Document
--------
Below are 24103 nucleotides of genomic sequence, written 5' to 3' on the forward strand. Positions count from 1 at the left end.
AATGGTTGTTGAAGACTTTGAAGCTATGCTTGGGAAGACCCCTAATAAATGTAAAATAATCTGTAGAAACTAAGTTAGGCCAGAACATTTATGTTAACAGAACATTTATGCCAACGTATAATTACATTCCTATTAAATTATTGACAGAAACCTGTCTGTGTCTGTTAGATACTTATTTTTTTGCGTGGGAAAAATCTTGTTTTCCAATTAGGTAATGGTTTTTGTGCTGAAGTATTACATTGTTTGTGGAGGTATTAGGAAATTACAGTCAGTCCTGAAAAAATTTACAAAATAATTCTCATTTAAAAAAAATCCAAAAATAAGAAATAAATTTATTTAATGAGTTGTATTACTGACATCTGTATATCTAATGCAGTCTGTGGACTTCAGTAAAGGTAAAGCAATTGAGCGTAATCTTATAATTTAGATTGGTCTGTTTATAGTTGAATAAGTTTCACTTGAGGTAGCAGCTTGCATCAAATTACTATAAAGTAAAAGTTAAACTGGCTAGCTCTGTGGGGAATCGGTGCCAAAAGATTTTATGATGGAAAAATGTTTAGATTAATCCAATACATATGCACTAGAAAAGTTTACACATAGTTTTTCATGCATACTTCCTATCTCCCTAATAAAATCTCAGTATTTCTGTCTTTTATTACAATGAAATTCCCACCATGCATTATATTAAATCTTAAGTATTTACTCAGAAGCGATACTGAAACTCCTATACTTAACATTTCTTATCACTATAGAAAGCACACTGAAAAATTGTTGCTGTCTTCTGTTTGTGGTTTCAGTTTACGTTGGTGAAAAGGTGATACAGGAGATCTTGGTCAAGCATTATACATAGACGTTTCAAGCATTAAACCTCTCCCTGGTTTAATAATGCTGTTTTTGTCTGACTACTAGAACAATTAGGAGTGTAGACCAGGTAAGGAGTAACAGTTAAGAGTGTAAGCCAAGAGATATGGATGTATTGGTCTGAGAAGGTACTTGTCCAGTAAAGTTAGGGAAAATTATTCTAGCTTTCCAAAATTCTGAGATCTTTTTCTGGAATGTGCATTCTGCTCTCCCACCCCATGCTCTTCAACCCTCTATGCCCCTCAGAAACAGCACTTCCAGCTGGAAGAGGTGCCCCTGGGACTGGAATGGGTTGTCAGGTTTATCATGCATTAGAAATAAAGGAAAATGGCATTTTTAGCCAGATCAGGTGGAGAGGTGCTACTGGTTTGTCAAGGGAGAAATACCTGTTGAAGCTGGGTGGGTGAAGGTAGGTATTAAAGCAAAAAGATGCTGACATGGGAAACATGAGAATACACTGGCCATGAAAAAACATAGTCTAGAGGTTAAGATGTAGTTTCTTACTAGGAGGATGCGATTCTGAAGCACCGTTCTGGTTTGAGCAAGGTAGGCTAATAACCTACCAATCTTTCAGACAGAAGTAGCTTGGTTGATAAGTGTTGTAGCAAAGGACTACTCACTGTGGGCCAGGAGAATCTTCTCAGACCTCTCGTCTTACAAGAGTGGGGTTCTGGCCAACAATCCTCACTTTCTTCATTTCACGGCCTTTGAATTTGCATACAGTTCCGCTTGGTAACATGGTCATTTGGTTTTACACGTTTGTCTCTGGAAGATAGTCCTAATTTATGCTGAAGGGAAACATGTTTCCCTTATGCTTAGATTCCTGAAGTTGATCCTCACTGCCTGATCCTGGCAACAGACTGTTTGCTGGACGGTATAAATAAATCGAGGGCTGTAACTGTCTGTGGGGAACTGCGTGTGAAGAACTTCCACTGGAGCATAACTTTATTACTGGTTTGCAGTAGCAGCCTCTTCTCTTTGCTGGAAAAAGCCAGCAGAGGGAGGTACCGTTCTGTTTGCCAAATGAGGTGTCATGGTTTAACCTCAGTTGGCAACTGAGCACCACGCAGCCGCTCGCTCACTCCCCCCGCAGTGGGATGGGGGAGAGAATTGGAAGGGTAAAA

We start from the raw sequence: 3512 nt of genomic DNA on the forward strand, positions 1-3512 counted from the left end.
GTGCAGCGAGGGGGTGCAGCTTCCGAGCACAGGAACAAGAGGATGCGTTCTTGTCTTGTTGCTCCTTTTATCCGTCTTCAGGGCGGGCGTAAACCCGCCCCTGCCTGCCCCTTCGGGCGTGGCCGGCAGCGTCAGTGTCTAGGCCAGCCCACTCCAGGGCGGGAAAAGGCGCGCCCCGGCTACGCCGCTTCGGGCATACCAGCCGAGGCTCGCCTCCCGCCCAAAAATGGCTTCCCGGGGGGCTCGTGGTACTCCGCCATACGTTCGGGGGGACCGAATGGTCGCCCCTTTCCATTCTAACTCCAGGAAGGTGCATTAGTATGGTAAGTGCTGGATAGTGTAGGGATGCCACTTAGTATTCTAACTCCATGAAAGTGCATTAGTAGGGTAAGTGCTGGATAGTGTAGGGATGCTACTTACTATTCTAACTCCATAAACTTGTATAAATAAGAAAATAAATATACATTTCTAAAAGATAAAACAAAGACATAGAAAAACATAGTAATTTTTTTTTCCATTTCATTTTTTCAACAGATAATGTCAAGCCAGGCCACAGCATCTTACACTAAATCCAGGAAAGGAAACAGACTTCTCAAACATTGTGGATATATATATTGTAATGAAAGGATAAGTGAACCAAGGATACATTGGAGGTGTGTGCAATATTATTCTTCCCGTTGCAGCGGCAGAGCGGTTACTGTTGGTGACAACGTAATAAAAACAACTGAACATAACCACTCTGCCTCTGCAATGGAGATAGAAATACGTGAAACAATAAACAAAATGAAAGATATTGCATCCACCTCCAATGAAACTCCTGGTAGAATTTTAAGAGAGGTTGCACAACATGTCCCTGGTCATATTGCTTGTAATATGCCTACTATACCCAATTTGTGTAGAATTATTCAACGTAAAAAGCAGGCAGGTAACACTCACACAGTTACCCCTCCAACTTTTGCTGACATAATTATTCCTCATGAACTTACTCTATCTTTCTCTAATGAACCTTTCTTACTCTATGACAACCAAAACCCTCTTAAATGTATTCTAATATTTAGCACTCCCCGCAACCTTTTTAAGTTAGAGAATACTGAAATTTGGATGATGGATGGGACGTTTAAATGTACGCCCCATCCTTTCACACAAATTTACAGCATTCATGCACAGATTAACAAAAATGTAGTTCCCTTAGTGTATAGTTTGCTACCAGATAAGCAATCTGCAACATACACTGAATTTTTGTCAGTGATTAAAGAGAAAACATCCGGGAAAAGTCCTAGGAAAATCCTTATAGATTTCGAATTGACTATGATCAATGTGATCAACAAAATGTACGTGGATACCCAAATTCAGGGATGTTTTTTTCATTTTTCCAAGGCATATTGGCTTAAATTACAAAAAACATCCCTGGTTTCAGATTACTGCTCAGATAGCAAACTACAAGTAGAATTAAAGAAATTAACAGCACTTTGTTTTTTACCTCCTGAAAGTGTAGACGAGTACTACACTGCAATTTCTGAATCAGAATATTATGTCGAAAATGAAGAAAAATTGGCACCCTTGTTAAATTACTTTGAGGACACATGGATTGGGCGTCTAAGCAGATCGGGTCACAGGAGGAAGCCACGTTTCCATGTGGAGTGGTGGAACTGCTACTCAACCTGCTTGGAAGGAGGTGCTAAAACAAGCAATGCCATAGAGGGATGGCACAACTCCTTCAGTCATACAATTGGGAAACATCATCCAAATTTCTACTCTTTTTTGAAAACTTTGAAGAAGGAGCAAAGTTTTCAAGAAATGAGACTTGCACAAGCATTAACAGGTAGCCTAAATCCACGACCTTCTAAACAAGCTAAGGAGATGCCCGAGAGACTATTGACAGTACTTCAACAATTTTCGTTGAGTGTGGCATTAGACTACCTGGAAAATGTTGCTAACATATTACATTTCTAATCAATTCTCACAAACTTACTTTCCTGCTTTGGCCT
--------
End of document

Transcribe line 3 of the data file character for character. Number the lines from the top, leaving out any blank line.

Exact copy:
We start from the raw sequence: 3512 nt of genomic DNA on the forward strand, positions 1-3512 counted from the left end.